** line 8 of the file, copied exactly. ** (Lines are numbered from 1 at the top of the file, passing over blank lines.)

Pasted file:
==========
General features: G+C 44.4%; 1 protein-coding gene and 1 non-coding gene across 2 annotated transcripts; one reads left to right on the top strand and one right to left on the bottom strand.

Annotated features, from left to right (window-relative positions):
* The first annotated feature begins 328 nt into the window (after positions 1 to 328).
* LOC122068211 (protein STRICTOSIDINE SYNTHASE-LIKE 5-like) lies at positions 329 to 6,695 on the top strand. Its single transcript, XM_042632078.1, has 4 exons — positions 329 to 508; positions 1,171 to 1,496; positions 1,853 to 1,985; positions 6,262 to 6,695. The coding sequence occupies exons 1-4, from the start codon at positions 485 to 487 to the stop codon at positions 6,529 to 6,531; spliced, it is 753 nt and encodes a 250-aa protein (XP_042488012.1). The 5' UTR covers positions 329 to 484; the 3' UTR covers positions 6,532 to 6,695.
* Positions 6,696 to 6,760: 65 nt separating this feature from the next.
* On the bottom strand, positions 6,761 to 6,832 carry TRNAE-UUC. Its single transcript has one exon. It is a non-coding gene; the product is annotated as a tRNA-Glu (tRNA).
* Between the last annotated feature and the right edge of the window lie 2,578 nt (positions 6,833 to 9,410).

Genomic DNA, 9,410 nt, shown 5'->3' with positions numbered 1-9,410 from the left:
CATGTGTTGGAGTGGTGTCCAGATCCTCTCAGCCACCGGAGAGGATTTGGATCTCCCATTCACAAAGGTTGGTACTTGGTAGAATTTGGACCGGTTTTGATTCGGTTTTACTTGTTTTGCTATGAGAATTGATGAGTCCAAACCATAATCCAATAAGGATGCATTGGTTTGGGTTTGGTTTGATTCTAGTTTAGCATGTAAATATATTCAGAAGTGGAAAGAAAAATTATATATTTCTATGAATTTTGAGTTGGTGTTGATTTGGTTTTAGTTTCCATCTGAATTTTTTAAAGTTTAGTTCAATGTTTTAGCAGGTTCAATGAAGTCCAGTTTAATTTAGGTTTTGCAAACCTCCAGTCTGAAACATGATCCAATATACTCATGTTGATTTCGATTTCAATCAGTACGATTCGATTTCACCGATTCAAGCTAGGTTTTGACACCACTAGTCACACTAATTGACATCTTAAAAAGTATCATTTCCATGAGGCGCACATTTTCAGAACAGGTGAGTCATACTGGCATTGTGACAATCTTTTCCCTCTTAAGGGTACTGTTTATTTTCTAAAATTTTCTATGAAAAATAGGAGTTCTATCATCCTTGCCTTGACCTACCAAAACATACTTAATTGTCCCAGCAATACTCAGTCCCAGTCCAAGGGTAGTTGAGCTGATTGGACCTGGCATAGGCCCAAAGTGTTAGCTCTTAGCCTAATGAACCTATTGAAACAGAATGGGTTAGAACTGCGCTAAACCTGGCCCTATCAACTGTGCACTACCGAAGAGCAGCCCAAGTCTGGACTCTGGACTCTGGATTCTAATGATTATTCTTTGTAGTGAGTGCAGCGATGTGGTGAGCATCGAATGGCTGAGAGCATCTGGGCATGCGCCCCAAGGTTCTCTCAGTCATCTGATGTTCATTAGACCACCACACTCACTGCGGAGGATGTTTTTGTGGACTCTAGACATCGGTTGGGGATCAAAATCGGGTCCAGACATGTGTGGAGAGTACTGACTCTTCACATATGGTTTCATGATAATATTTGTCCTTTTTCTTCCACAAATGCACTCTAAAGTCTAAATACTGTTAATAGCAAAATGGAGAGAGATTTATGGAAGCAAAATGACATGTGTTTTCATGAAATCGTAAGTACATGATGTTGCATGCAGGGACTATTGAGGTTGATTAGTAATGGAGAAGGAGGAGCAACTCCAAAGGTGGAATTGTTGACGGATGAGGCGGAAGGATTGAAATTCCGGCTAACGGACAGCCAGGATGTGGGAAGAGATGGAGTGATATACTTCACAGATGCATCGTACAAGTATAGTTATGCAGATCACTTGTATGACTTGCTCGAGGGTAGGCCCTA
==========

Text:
Genomic DNA, 9,410 nt, shown 5'->3' with positions numbered 1-9,410 from the left: